“Character” and “leadership” are terms thrown around a lot in professional hockey. Hockey culture expects players to fit into a specific mold of physical and mental toughness, applauding those who play through pain and injuries. Unfortunately, these expectations can condone violent, harmful behaviour while castigating players for things outside of their control. It’s becoming increasingly clear that the NHL doesn’t have a clue what good character is.
“I’m not sure for us there is any need for any code of conduct other than our players, who overwhelmingly conduct themselves magnificently off the ice,” NHL Commissioner Gary Bettman said in a press conference last October. “We deal with it on a case-by-case basis. I don’t think we need to formalize anything more. Our players know what’s right and wrong.”
Recent events, however, contradict Bettman’s statement. In an interview with newspaper Södertälje this off-season, Toronto Maple Leafs prospect Viktor Lööv said that, “In the NHL, there is a lot of cocaine […] if you have money ,you probably have easy access.” A couple weeks later, NHL Deputy Commissioner Bill Daly admitted that cocaine use is on the rise in the league; New York Rangers centre Jarrett Stoll was charged for cocaine possession in April. Former Los Angeles Kings centre Mike Richards was arrested at the Canadian border for possession of oxycodone in June. Ryan O’Reilly, centre for the Buffalo Sabres, drunkenly drove his car into a Tim Horton’s in July. Most recently, Montreal Canadiens winger Zack Kassian was involved in a car crash and admitted into Stage Two of the NHL Players Association’s Substance Abuse and Behavioral Health Program. In the aftermath, Habs General Manager (GM) Marc Bergevin said that Kassian showed a “lack of character” when talking about the car accident.
The media in particular like to use “character” to explain team success or failure. Prior to last season, for example, many were quick to praise the Los Angeles Kings for their great leadership. That was before defenceman Slava Voynov was arrested after hitting his wife at a team party. Following this, he was allowed to skate with the team while still being investigated by Los Angeles police for domestic violence. They said the same things about the Chicago Blackhawks—but that was before the Buffalo police investigated winger Patrick Kane for sexual assault; Kane was welcomed back into the team with open arms, even before the investigation ended.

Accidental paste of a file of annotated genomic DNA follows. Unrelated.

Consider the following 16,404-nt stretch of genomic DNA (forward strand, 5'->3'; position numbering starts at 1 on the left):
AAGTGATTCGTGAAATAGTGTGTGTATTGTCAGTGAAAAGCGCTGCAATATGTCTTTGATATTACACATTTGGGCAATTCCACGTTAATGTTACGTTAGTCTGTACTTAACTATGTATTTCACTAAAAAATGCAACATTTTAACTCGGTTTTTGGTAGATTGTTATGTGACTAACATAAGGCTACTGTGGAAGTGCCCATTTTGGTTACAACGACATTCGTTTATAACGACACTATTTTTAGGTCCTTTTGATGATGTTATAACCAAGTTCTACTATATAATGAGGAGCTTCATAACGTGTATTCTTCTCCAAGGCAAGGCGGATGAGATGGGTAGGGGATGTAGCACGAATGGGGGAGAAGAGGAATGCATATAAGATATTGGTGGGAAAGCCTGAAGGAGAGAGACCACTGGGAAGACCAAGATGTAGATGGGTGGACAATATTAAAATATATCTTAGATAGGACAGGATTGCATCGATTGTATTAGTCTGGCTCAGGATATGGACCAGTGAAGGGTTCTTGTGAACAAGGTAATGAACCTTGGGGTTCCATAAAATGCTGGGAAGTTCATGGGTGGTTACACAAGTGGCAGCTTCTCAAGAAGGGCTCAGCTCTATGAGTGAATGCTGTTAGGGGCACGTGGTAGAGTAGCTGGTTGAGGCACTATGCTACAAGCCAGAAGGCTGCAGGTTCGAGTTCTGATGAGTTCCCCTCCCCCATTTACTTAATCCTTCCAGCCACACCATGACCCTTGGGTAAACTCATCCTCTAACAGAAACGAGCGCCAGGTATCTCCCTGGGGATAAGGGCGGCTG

In contrast, players like Evander Kane of the Buffalo Sabres and Phil Kessel of the Pittsburgh Penguins have had their character questioned by media for years. Evander was blasted for posting a picture of himself posing with a large stack of money in Las Vegas during the lockout. Kessel was called lazy and out of shape when he played for the Toronto Maple Leafs by the press for years because he doesn’t have the physique you’d expect of a world class athlete. He was called a ‘locker room cancer’ because he wasn’t able to turn the Leafs into a good team on his own.
This is what these words really boil down to: Teams that win have good character and leadership, and teams that lose don’t. It’s not surprising that the criticism of Evander and Kessel came when they were playing for awful teams in Winnipeg and Toronto. It’s a shallow definition that puts winning above all else.
Kings GM Dean Lombardi said that Richards’ substance abuse problems were “traumatic”—for Lombardi. Lombardi ended up using Richards’ arrest to justify terminating one of the worst contracts in the league. Meanwhile, O’Reilly, a first-line centre in Buffalo, does not seem to have faced any consequences for his drunk driving. The way teams and the league respond to substance abuse and addiction should not depend on how skilled a hockey player is.
It’s become clear that the league’s attitude of valuing wins above all else needs to change. The term “character” has become worse than meaningless—its used to condone and encourage harmful behaviour from hockey players.
In the year since Bettman’s comments, multiple players have been accused and/or convicted of crimes against women. Multiple players have run into problems with substance abuse. GMs have been unequipped with handling either situation, seemingly unconcerned with crimes like sexual assault and domestic violence, missing the point when it comes to issues of substance abuse and addiction. The NHL needs to do better.